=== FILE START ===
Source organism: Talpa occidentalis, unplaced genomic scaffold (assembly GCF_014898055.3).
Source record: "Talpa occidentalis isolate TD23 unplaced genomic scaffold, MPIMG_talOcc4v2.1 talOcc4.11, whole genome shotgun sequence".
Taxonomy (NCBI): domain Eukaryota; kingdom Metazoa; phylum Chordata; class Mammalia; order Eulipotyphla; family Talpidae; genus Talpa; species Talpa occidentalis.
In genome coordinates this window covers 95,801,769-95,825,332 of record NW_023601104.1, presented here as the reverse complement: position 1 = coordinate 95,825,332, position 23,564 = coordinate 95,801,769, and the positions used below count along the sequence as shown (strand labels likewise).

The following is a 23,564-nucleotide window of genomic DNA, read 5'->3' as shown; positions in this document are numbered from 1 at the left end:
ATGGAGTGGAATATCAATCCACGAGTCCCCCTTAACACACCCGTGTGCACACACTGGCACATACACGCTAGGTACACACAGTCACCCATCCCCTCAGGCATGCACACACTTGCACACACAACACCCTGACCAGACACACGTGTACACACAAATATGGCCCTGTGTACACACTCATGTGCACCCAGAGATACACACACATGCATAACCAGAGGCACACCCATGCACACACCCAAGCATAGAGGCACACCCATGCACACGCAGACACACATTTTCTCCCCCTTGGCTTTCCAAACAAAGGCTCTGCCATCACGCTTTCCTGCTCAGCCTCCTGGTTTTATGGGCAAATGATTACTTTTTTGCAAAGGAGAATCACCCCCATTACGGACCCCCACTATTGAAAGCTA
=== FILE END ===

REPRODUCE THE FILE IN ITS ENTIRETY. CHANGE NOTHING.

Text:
Source organism: Talpa occidentalis, unplaced genomic scaffold (assembly GCF_014898055.3).
Source record: "Talpa occidentalis isolate TD23 unplaced genomic scaffold, MPIMG_talOcc4v2.1 talOcc4.11, whole genome shotgun sequence".
Taxonomy (NCBI): domain Eukaryota; kingdom Metazoa; phylum Chordata; class Mammalia; order Eulipotyphla; family Talpidae; genus Talpa; species Talpa occidentalis.
In genome coordinates this window covers 95,801,769-95,825,332 of record NW_023601104.1, presented here as the reverse complement: position 1 = coordinate 95,825,332, position 23,564 = coordinate 95,801,769, and the positions used below count along the sequence as shown (strand labels likewise).

The following is a 23,564-nucleotide window of genomic DNA, read 5'->3' as shown; positions in this document are numbered from 1 at the left end:
ATGGAGTGGAATATCAATCCACGAGTCCCCCTTAACACACCCGTGTGCACACACTGGCACATACACGCTAGGTACACACAGTCACCCATCCCCTCAGGCATGCACACACTTGCACACACAACACCCTGACCAGACACACGTGTACACACAAATATGGCCCTGTGTACACACTCATGTGCACCCAGAGATACACACACATGCATAACCAGAGGCACACCCATGCACACACCCAAGCATAGAGGCACACCCATGCACACGCAGACACACATTTTCTCCCCCTTGGCTTTCCAAACAAAGGCTCTGCCATCACGCTTTCCTGCTCAGCCTCCTGGTTTTATGGGCAAATGATTACTTTTTTGCAAAGGAGAATCACCCCCATTACGGACCCCCACTATTGAAAGCTA